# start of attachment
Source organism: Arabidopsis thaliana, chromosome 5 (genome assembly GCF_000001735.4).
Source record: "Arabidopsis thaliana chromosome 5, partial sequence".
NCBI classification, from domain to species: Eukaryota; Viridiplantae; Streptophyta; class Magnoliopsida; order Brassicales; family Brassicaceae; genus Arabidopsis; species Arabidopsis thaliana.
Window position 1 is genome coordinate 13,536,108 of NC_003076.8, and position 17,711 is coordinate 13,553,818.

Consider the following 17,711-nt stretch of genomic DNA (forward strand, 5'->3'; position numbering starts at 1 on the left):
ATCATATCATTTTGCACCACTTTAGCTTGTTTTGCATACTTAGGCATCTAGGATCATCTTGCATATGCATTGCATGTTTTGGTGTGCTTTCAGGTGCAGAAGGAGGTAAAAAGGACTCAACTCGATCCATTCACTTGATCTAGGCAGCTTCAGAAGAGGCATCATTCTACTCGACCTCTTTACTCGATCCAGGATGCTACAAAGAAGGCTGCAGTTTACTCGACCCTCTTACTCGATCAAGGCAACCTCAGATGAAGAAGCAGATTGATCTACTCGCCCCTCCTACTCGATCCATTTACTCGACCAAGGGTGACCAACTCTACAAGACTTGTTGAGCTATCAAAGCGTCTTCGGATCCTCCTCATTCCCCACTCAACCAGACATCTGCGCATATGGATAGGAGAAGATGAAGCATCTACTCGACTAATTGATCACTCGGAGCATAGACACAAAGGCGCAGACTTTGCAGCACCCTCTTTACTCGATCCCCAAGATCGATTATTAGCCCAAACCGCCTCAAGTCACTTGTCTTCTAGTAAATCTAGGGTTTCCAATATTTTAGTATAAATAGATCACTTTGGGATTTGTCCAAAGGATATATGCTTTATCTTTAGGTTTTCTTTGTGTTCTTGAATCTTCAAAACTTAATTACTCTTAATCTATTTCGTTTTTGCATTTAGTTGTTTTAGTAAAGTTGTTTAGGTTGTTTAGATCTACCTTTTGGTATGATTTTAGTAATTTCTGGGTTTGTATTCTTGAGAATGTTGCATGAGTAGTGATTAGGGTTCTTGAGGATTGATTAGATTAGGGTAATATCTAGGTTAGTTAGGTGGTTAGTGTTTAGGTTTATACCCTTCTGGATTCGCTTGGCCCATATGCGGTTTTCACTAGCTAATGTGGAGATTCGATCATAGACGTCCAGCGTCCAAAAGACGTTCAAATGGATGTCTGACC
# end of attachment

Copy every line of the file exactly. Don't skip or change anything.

Source organism: Arabidopsis thaliana, chromosome 5 (genome assembly GCF_000001735.4).
Source record: "Arabidopsis thaliana chromosome 5, partial sequence".
NCBI classification, from domain to species: Eukaryota; Viridiplantae; Streptophyta; class Magnoliopsida; order Brassicales; family Brassicaceae; genus Arabidopsis; species Arabidopsis thaliana.
Window position 1 is genome coordinate 13,536,108 of NC_003076.8, and position 17,711 is coordinate 13,553,818.

Consider the following 17,711-nt stretch of genomic DNA (forward strand, 5'->3'; position numbering starts at 1 on the left):
ATCATATCATTTTGCACCACTTTAGCTTGTTTTGCATACTTAGGCATCTAGGATCATCTTGCATATGCATTGCATGTTTTGGTGTGCTTTCAGGTGCAGAAGGAGGTAAAAAGGACTCAACTCGATCCATTCACTTGATCTAGGCAGCTTCAGAAGAGGCATCATTCTACTCGACCTCTTTACTCGATCCAGGATGCTACAAAGAAGGCTGCAGTTTACTCGACCCTCTTACTCGATCAAGGCAACCTCAGATGAAGAAGCAGATTGATCTACTCGCCCCTCCTACTCGATCCATTTACTCGACCAAGGGTGACCAACTCTACAAGACTTGTTGAGCTATCAAAGCGTCTTCGGATCCTCCTCATTCCCCACTCAACCAGACATCTGCGCATATGGATAGGAGAAGATGAAGCATCTACTCGACTAATTGATCACTCGGAGCATAGACACAAAGGCGCAGACTTTGCAGCACCCTCTTTACTCGATCCCCAAGATCGATTATTAGCCCAAACCGCCTCAAGTCACTTGTCTTCTAGTAAATCTAGGGTTTCCAATATTTTAGTATAAATAGATCACTTTGGGATTTGTCCAAAGGATATATGCTTTATCTTTAGGTTTTCTTTGTGTTCTTGAATCTTCAAAACTTAATTACTCTTAATCTATTTCGTTTTTGCATTTAGTTGTTTTAGTAAAGTTGTTTAGGTTGTTTAGATCTACCTTTTGGTATGATTTTAGTAATTTCTGGGTTTGTATTCTTGAGAATGTTGCATGAGTAGTGATTAGGGTTCTTGAGGATTGATTAGATTAGGGTAATATCTAGGTTAGTTAGGTGGTTAGTGTTTAGGTTTATACCCTTCTGGATTCGCTTGGCCCATATGCGGTTTTCACTAGCTAATGTGGAGATTCGATCATAGACGTCCAGCGTCCAAAAGACGTTCAAATGGATGTCTGACC